I'm a fan of the writer's journal. Nothing happens in a writer's life except what's in their head. Georges Simenon is no different. This journal occurred in the early 1960s and ended in the spring of 1963. Simenon is in his late 50s, and often his journal writing deals with aging and his life with the family. What's interesting about him is he's close friends with Charlie Chaplin and Henry Miller (all three lunch or have dinner together) and a friend of Gide and Blaise Cendrars.
As a writer, I'm fascinated with a writer's writing schedule. Simenon wrote hundreds of novels in his lifetime, and when writing "When I Was Old," he was contracted to write six novels a year. How can one possibly do something like that? Also, he had a full family life. A wife, young children, and then occasionally having sex with four women in one night. Which doesn't seem to be that much of a big deal for this busy writer. Still, he suffers from depression and has strong doubts and thoughts about his daily take of alcohol. He is very much the typical Joe, except he can write six novels a year, and most, are pretty good books.
I read John Cheever's journal early this year, similar to Simenon's book. Both are into self-examing their purpose in life and their art. And real life enters the picture with respect to drinking, love, and family. And both were successful writers at the time of their standard journals. I recommend this book to anyone who is writing or having trouble sitting down and getting the work done. Simenon was a very disciplined writer and had his life organized pretty well. That makes him sound dull, but believe me, he's not a dull man.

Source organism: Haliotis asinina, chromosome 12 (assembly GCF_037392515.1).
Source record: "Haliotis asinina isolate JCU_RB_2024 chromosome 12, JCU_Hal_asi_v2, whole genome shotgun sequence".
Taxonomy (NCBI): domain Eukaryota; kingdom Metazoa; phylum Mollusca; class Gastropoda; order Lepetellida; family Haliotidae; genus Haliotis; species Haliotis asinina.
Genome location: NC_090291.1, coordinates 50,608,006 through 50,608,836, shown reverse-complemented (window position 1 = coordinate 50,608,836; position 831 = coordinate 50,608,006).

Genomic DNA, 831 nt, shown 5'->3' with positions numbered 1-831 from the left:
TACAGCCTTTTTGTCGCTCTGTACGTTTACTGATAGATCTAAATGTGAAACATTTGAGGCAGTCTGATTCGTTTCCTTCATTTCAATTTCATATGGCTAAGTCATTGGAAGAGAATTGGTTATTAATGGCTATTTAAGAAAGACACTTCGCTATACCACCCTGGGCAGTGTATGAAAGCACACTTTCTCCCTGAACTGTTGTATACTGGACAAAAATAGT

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I esp like his stories about, or written in Connecticut
Indeed, Simenon has a mysterious magic about him in all respects, especially his additional pseudonyms, under which he wrote even more. Kind of Pessoa-like in that regard.